Originally written for Central Links Golf on December 1, 2022. Re-published with permission.
As the cold weather has moved into KC, most courses have moved their golfers on the driving range to begin hitting off of mats instead of the grass.
This may not appear to be a big deal, however, one of the most common off-season injuries I see is in the wrist/hand. Not coincidentally, it’s often the same time they transitioned their practice time from hitting surfaces off the grass to the turf.
Playing and practicing healthy golf is always a top priority with RobertsPT and why this is an area I wanted to address as you practice this off-season.
Now, the best way to avoid this potentially less-than-ideal scenario of hitting off mats is to rack up frequent flyer miles and head south for the winter in sunny Arizona, Florida, or Palm Springs to continue hitting off real grass…
But for most of us, the turf and mats are our only option…so what do we do to avoid the adverse effects on our body including these flare-ups to our wrist/hand from the excessive forces of the impact from the mats?
A couple of suggestions to keep your body healthy hitting off mats this off-season:
#1 = Improve Your Lower Body Move
When someone has poor lower body mobility, or a poor ability to use their lower body in their golf swing, the upper body (wrist/hand) is forced to work harder and takes on way more stress than it was designed to handle in the swing. By improving your hip rotation and hip turn, you’re already helping to prevent (or improve) any upper body compensations and discomfort.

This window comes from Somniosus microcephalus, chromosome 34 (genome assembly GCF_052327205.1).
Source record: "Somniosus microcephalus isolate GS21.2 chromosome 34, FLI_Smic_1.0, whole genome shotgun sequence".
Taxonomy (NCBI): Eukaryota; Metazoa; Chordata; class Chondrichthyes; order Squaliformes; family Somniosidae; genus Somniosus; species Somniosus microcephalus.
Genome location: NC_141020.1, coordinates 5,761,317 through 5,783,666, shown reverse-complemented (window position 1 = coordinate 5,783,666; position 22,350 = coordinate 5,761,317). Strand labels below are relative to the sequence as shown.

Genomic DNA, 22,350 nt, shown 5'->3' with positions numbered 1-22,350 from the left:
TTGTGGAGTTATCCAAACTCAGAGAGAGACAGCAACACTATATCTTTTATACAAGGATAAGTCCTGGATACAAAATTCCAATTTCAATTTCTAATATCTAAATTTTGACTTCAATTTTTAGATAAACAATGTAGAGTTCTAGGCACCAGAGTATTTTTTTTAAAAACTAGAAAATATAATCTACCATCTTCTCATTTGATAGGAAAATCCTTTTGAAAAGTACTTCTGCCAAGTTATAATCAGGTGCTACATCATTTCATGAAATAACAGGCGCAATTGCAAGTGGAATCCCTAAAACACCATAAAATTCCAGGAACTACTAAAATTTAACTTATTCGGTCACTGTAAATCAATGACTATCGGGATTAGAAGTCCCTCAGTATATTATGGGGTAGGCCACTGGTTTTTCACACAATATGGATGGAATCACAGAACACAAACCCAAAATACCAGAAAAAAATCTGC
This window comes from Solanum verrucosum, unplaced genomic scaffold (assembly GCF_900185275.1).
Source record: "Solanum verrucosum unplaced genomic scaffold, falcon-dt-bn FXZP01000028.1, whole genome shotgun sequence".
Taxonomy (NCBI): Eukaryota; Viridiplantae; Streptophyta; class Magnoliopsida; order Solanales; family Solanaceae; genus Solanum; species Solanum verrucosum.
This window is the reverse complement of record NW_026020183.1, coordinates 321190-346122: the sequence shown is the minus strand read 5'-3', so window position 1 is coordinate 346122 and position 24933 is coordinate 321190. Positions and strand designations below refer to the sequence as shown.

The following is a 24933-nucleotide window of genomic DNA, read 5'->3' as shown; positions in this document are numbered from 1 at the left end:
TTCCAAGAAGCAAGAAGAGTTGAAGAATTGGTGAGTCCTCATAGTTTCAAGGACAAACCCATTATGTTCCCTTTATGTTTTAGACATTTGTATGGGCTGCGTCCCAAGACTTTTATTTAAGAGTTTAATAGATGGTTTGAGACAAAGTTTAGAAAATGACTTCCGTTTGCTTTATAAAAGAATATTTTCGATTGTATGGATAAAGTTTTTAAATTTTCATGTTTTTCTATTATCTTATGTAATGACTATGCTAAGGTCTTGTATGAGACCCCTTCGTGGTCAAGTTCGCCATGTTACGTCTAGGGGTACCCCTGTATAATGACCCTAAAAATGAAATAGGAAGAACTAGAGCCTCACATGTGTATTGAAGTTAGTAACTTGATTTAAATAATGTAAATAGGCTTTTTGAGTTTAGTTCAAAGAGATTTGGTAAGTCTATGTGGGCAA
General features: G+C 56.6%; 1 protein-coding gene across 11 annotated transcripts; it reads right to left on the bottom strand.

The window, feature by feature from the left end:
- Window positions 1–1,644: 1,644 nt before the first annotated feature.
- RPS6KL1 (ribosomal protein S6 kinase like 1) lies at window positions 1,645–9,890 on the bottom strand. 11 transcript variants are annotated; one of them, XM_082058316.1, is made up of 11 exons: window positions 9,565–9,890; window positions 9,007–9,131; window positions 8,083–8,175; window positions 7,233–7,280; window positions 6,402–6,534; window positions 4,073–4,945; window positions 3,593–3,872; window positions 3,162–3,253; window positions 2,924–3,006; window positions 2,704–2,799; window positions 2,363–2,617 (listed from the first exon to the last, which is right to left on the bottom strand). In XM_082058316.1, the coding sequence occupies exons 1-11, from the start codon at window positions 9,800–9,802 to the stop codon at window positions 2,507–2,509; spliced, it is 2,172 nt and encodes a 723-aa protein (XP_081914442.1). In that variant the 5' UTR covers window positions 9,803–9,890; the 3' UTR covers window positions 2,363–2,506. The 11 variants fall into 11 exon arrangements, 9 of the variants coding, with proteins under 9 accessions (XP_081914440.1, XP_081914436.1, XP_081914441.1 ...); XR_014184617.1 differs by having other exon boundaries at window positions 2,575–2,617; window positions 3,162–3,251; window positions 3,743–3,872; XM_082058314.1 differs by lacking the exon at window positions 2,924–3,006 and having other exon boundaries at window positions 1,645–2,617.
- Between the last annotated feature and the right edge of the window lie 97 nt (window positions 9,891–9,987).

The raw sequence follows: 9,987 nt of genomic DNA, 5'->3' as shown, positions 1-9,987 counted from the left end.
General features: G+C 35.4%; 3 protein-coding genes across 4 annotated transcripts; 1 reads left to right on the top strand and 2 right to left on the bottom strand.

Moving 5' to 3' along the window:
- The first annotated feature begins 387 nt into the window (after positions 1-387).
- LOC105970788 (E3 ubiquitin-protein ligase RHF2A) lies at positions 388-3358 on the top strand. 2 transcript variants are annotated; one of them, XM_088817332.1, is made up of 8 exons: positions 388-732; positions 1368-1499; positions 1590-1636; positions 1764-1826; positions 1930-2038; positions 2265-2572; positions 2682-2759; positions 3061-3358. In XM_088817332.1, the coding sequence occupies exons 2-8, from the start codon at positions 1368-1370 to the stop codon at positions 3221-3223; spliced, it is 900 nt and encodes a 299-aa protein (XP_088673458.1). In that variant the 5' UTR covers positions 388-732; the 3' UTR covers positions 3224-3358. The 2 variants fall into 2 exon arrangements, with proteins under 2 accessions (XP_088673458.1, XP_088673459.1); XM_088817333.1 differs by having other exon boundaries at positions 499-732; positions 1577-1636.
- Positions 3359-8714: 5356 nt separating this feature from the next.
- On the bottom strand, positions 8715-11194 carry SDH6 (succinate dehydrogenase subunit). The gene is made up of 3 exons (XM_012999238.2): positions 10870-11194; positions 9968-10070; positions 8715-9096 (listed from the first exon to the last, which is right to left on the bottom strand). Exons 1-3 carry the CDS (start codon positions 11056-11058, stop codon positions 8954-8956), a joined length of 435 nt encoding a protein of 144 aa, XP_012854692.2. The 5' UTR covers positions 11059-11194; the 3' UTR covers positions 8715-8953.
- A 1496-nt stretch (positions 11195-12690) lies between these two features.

The best way to see if you’re good on suggestion #1 here is to assess your hip rotation mobility, right now, at home by checking out this home assessment – this is the most important area of your body to work on if you have any type of upper body/upper extremity discomfort or limitation – get to the root cause of your upper body discomfort..not chase or treat the symptoms!
#2 = Modify Your Practice Sessions
- Limit your total volume of practice time by hitting full swings
- Decrease the number of balls or time hitting irons
- Emphasize ‘drill work’ that doesn’t require full impact
- Alternate irons and drivers more frequently
- For example, do not hit irons for 45 straight minutes and then finish with the driver (or vice versa)
- Alternate 10 iron shots and 10 driver shots
- Practice your full pre-shot routine with every shot
- This will slow down the interval between shots to allow the wrist/hand to recover from the stress of the forces going through the wrist/hand at impact
- Most golf injuries are repetitive in nature….so slow down the repetition!
The off-season is a great time to practice your game and work on your body in the gym. Don’t lose this valuable time by injuring your wrist/hand (or any area of your body) as your normal golf routines change and your body is forced to adapt to something new.
RobertsPT helps educate, equip, and train golfers to play for years to come with less pain and more distance. If you don’t have a trusted Doctor of Physical Therapy specializing in golf supervising your plan, I’d be happy to jump on a call to discuss your off-season goals. Call 214-998-9904 or email firstname.lastname@example.org.
Hit em’ straight,
Dr. Wade Roberts is the owner of Roberts PT, a golf PT and Performance Center in Kansas City. He graduated from Liberty University with a Bachelor of Science Degree in Kinesiology. He then earned his Doctor of Physical Therapy from Lynchburg College. Dr. Roberts is able to provide specialized therapies for a variety of patients but has a special interest in decreasing pain, increasing speed, and achieving longevity in the golf comm